What’s one thing college students, new parents, teenagers and more than half of the American population have in common?
As important as it is to get enough sleep, a study conducted by the National Sleep Foundation in 2002 concluded that “74% of American adults experience a sleeping problem a few nights a week or more and 39% get less than seven hours of sleep each weeknight.” Recently, The American Academy of Pediatrics issued a statement suggesting an 8:30 a.m. or later school start time for middle and high school students and with good reason.
Research has shown that young people who don’t get enough sleep are more likely to suffer depression, be involved in car accidents and have lower test scores. Lack of sleep is also a risk factor for weight gain and can disrupt the body’s regulation of blood sugar. An increase in stress-hormone levels contribute to an elevated rise in blood pressure and promote inflammatory changes associated with chronic disease, including heart disease and diabetes.
Much More Than Just A Phrase
We’ve all heard about needing our ‘beauty sleep’ but it turns out this phrase isn’t just superficial-it can accelerate the aging process! On a visual level, not receiving the crucial shut-eye results in a dull complexion because when you are tired, blood doesn’t flow efficiently; fine lines also appear more prominent. On a deeper level, your skin, as well as your whole body, transitions into repair mode when you sleep. New skin cells grow and replace older cells. An increase in inflammatory cells in the body lead to a breakdown in collagen and hyaluronic acid, both of which assist in giving skin it’s glow, bounce and translucency.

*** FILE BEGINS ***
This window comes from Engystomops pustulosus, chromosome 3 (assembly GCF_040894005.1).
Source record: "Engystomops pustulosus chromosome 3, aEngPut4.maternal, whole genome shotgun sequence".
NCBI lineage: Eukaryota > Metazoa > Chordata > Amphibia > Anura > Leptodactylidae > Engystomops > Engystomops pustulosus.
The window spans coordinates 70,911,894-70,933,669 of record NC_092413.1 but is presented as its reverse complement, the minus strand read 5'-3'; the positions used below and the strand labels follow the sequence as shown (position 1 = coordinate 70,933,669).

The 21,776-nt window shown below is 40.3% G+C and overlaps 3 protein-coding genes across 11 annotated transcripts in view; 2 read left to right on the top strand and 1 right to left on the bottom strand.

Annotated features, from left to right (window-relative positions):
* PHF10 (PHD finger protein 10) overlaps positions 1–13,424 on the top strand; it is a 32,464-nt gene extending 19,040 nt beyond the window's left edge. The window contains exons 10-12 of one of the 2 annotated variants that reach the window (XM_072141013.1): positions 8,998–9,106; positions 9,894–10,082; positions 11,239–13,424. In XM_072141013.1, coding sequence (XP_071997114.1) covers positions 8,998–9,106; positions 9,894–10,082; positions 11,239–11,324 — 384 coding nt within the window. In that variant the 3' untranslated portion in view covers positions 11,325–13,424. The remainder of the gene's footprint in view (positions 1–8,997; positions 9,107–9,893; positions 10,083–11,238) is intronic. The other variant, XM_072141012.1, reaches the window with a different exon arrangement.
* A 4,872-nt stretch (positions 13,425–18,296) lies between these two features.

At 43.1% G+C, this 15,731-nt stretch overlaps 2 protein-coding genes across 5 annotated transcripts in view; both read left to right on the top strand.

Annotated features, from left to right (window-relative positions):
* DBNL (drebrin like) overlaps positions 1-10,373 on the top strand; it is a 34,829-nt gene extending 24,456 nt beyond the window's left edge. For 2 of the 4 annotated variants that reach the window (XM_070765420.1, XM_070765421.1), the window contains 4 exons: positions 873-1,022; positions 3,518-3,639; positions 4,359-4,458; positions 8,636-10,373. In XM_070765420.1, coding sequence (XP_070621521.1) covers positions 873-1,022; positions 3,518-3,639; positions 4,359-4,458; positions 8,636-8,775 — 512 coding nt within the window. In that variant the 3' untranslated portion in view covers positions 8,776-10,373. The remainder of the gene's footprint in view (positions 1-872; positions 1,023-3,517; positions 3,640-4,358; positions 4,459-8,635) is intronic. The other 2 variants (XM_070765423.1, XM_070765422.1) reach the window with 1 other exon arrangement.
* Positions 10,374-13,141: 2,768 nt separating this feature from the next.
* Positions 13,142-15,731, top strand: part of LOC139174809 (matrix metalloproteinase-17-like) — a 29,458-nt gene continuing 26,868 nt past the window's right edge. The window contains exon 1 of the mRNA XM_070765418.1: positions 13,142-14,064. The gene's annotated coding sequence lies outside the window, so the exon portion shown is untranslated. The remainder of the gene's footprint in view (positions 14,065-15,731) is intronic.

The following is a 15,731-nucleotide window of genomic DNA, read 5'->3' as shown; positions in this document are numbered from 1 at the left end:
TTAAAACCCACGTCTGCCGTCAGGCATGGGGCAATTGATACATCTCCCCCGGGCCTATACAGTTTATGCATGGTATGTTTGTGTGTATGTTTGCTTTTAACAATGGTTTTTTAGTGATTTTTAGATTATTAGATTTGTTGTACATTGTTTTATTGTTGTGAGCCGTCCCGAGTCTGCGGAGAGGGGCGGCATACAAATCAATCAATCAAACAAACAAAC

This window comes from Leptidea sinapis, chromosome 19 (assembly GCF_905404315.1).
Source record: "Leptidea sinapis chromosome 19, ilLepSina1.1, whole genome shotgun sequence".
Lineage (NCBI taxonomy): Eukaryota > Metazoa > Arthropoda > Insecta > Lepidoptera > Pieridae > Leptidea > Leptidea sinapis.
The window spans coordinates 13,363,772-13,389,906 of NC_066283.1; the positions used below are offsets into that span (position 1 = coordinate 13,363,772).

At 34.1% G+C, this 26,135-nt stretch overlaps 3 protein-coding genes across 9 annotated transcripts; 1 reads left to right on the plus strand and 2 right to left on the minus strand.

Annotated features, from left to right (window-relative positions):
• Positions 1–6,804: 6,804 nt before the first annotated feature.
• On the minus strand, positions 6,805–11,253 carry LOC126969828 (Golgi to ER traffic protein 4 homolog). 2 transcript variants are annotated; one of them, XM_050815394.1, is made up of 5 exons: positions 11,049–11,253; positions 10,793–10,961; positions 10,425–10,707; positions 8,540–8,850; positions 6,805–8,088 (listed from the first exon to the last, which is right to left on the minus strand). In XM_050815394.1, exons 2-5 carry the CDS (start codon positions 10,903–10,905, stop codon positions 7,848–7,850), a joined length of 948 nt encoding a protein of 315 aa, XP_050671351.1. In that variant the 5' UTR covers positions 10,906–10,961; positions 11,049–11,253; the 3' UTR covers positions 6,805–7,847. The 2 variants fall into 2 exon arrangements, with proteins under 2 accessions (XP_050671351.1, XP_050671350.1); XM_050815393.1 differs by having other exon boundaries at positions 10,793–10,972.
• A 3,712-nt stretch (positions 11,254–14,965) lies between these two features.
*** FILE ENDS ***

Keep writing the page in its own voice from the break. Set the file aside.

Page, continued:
A Look at ‘Beauty Sleep’ by the Hour
Perhaps Charles Perrault’s tale The Sleeping Beauty in the Woods was inadvertently on to something, except let’s replace the 100 years with the recommended 7-9 hours of sleep per night. (Yet another example of how I love to tie beauty and literature together!)
Hours 1-3: The deepest sleep of the night, your body produces the most human growth hormone- critical to skin and hair repair.
Hours 4-5: Deep sleep shortens and rapid eye movement (REM) sleep begins. There’s also an increase in melatonin, a hormone with potent antioxidant properties to combat oxidative stress.
Hours 6-8: This is when you get the most REM sleep. Your skin’s temperature reaches its lowest point, enabling muscles to relax and allowing skin its deepest recovery.
Solutions to Promote Better Sleep
Sometimes sleep doesn’t come easily so if you have trouble sleeping, try these suggestions.
- Schedule your bedtime and your wake-up time according to the number of hours of sleep you need.
- About an hour or more before bedtime, stop phone calls and watching television and read or listen to music instead.
- Try aromatherapy (my favorite!). Lavender, neroli and sandalwood essential oils can relax and promote a restful sleep. Fill half of a mini spray bottle with water, mix in your relaxing essential oil of choice and lightly spritz onto your sheets and/or pillow.
- Learning to manage your stress or keep it under control will in turn yield to a more restful sleep. Breathing techniques, exercise, a spa visit and regular massages can keep stress in check.
Hope you all had a lovely weekend. What helps you catch more Zzzzz’s?
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